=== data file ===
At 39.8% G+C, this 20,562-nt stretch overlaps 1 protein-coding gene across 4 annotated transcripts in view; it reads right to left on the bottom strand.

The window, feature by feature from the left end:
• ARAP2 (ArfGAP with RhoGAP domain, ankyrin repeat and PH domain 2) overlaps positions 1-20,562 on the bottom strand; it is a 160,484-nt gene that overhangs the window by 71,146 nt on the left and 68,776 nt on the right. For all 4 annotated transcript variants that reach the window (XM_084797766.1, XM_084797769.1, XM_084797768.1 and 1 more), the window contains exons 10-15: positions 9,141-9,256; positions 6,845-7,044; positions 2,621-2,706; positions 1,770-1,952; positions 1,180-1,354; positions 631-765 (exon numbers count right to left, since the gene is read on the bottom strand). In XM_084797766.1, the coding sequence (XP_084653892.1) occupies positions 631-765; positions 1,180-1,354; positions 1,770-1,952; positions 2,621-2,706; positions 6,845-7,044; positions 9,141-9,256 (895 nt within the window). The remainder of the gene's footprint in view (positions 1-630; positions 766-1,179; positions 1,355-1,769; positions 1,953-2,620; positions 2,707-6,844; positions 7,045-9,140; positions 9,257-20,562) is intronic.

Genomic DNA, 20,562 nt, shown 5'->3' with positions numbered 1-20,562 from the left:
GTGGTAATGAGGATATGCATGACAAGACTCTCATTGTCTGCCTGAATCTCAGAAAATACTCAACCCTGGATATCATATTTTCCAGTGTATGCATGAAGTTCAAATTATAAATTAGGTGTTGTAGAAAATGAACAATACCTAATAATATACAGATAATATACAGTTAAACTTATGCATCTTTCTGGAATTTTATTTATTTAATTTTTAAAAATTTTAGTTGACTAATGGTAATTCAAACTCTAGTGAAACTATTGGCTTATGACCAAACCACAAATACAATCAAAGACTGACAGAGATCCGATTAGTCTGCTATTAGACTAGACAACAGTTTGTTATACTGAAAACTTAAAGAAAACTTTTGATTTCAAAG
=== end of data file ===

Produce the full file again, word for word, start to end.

At 39.8% G+C, this 20,562-nt stretch overlaps 1 protein-coding gene across 4 annotated transcripts in view; it reads right to left on the bottom strand.

The window, feature by feature from the left end:
• ARAP2 (ArfGAP with RhoGAP domain, ankyrin repeat and PH domain 2) overlaps positions 1-20,562 on the bottom strand; it is a 160,484-nt gene that overhangs the window by 71,146 nt on the left and 68,776 nt on the right. For all 4 annotated transcript variants that reach the window (XM_084797766.1, XM_084797769.1, XM_084797768.1 and 1 more), the window contains exons 10-15: positions 9,141-9,256; positions 6,845-7,044; positions 2,621-2,706; positions 1,770-1,952; positions 1,180-1,354; positions 631-765 (exon numbers count right to left, since the gene is read on the bottom strand). In XM_084797766.1, the coding sequence (XP_084653892.1) occupies positions 631-765; positions 1,180-1,354; positions 1,770-1,952; positions 2,621-2,706; positions 6,845-7,044; positions 9,141-9,256 (895 nt within the window). The remainder of the gene's footprint in view (positions 1-630; positions 766-1,179; positions 1,355-1,769; positions 1,953-2,620; positions 2,707-6,844; positions 7,045-9,140; positions 9,257-20,562) is intronic.

Genomic DNA, 20,562 nt, shown 5'->3' with positions numbered 1-20,562 from the left:
GTGGTAATGAGGATATGCATGACAAGACTCTCATTGTCTGCCTGAATCTCAGAAAATACTCAACCCTGGATATCATATTTTCCAGTGTATGCATGAAGTTCAAATTATAAATTAGGTGTTGTAGAAAATGAACAATACCTAATAATATACAGATAATATACAGTTAAACTTATGCATCTTTCTGGAATTTTATTTATTTAATTTTTAAAAATTTTAGTTGACTAATGGTAATTCAAACTCTAGTGAAACTATTGGCTTATGACCAAACCACAAATACAATCAAAGACTGACAGAGATCCGATTAGTCTGCTATTAGACTAGACAACAGTTTGTTATACTGAAAACTTAAAGAAAACTTTTGATTTCAAAG